Bonne année !

Happy New year! It now time to make the dreaded and dreadful new year’s resolutions. I am ambitious enough to have several resolutions in mind, but will keep silent concerning the past ones. Let’s say they lasted a few days and did not get to live a long life.

My first resolution is quite simple, and fairly easy to achieve; i have held on to my promise for 3 days. i told my daughter this new resolution of mine so she can warn me if I waver. Here it is: I shall quit drinking coke. There, I said it. Good-bye high fructose crap or deadly aspartame. Not an easy task, mind you, in the USA.

The Empire State Building (aka ESB) is flashing its new year’s light show as I type my words. Beautiful sight…

By the way, what is the translation for high fructose corn syrup in French? I checked wikipedia, which I do not always trust, and reverse. It is basically “sirop de maïs”. The long scientific name is “sirop de maïs à haute teneur en fructose (SGHF, or HFCS if you use the American acronym). Its generic name is “sirop de glucose-fructose”. It indicates that HFCS is used because of its cheapness compared to sugar cane or beets.
Again, money is more important than people’s health.

As we say in French: “Bonne Année, Bonne Santé”!


How to illustrate the names of the Paris subway stations.

Breaking Bad: A Typical American Show?

Breaking Bad is no more but the truth of it stays the same. At least here in the United States.

I lost my dad to cancer, and i was amazed at the support he had during the last year of his life, and i don’t mean support from his family but support from the medical and healthcare world. He was allowed free psychological counseling, and my mom too. He was entitled to one free wig a year, something that would not even cross insurance companies here. He was too weak to drive to the hospital for his chemo. So a cab would come pick him up, drive him there and he would be given a ride back home. Oh, and I forgot the best, for FREE. These are just a few of the perks of being sick in France. I dread the day when it will be my turn because I know that, here in New York, I will be very much alone.

Why Breaking Bad would not have been successful in Europe.

European Breaking Bad - 1

European Breaking Bad - 2

Action !

Here I am, typing away, glued to the computer screen and slouching on my chair. I had been working like this for the past hour while my dear daughter was reading her Geronimo Stilton book on the couch, right behind my back. I just cannot stand people standing, or sitting, or simply being there behind my back. but that’s beside the point.

Suddenly, I heard her say: “I will never be a translator.” Imagine the sadness filling my heart because my own flesh and blood is not remotely proud of her Maman. No, seriously, I do not really care. I have enough pride for me, myself and I.

“OK,” I replied. “Why is that?

“I don’t want to spend my time in front of a computer.”

“Well, it is a very interesting job, you know. It is more than just sitting (on your ass…no, I did not say that).”

“Mommy, you know me. I need action.”

This was her nice way of saying my job is boring. It is what it seems like for a seven year-old. I was not surprised a bit by her saying that. SHe wants to be an ice-hockey player. We are far from the quiet and thoughtful world of translation.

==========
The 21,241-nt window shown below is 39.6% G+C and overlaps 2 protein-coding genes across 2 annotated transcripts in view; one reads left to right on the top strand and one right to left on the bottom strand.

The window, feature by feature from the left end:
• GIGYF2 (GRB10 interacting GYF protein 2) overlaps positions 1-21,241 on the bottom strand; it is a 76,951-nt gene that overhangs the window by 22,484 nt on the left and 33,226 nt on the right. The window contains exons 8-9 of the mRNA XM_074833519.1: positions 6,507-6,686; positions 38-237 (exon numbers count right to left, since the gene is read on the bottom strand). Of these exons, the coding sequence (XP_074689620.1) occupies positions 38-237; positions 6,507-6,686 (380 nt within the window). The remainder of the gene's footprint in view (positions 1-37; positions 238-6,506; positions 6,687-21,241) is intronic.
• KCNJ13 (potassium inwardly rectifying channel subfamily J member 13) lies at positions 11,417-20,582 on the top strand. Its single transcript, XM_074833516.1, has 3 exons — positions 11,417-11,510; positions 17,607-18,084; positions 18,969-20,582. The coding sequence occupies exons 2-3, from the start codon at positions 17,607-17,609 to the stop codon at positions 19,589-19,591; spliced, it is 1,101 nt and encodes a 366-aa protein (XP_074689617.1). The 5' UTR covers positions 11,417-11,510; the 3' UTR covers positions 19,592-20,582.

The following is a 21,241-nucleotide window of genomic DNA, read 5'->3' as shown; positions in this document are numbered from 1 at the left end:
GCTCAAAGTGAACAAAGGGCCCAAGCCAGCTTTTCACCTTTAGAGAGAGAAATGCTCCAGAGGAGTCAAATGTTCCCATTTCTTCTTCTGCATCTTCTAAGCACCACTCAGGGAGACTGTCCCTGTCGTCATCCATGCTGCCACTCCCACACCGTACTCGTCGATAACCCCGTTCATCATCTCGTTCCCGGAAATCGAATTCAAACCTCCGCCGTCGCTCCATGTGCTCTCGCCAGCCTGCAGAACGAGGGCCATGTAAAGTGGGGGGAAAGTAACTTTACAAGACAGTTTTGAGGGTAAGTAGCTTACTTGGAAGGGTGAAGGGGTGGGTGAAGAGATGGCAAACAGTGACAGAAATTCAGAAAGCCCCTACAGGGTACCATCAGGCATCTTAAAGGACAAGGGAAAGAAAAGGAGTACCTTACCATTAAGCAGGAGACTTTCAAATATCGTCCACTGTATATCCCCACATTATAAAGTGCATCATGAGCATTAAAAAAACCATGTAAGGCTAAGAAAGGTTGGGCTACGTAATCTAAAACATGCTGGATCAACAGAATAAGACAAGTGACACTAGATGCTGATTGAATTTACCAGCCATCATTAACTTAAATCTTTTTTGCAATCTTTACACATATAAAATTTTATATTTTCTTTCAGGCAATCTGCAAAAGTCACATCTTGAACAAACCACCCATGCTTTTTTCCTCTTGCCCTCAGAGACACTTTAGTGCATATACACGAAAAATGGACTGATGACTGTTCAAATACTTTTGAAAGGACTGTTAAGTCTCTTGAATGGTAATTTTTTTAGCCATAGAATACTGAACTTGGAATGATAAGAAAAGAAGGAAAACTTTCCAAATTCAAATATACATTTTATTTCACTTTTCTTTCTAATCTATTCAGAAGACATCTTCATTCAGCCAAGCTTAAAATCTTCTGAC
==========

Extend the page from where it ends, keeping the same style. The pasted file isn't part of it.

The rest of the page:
The reason why the world needs real translators




How can this so short and so SIMPLE text be mistranslated? I just hope it is not a real person with a brain who came up with something like this.

I find it hilarious that “can” is translated by “boîte”. Somehow the indefinite article “a” was not translated. I wonder why.

I used Google Translate to compare with the original translation.

Here it is:

Grow your own                               Cultivez votre propre

Can grow up to 600% its size         Peut atteindre jusqu’à 600% de sa taille

Grow a Christmas tree                    Pousser un arbre de Noël


It is actually not bad for a machine.

makes for good laughs, right?



Shameless self-promotion

I completed this certificate in a year and a half, the last semester of which was, to say the least, eventful. I took my last course, Advertising and Marketing, in the winter of 2013. Guylaine, the instructor, was very supportive and patient. I thank her from the bottom of my heart.I also managed to get my first big contract; translating the subtitles to Richard Longland’s documentary about biofilms. 25000 words to be translated in 2 weeks. Then Sandy happened, right before I could start working on that first project. No power, no water, 11 floors to walk up and down with gallons of water to drag and my 6 year-old on tow. The power returned five days later, but still no heat for another 4 days because the steam pipe had been damaged. Then my dishwasher broke down because of a defective electrical installation (it was this way when we moved in) and blew up most of the electrical outlets in my kitchen. Then my fridge broke down; it took me 2 weeks to find a new one that would be thin enough to fit in the tiny kitchen space. I had to deal with all this at the same time. I thought I would blow a fuse myself but no I did not because too many fuses had already blown in my kitchen. I know I should not complain; we were all safe and the apartment building did not sustain significant damages. Tout est bien qui finit bien.


So here it is:

My certificate from NYU:

NYU Certificate in Translation

NYU Certificate in Translation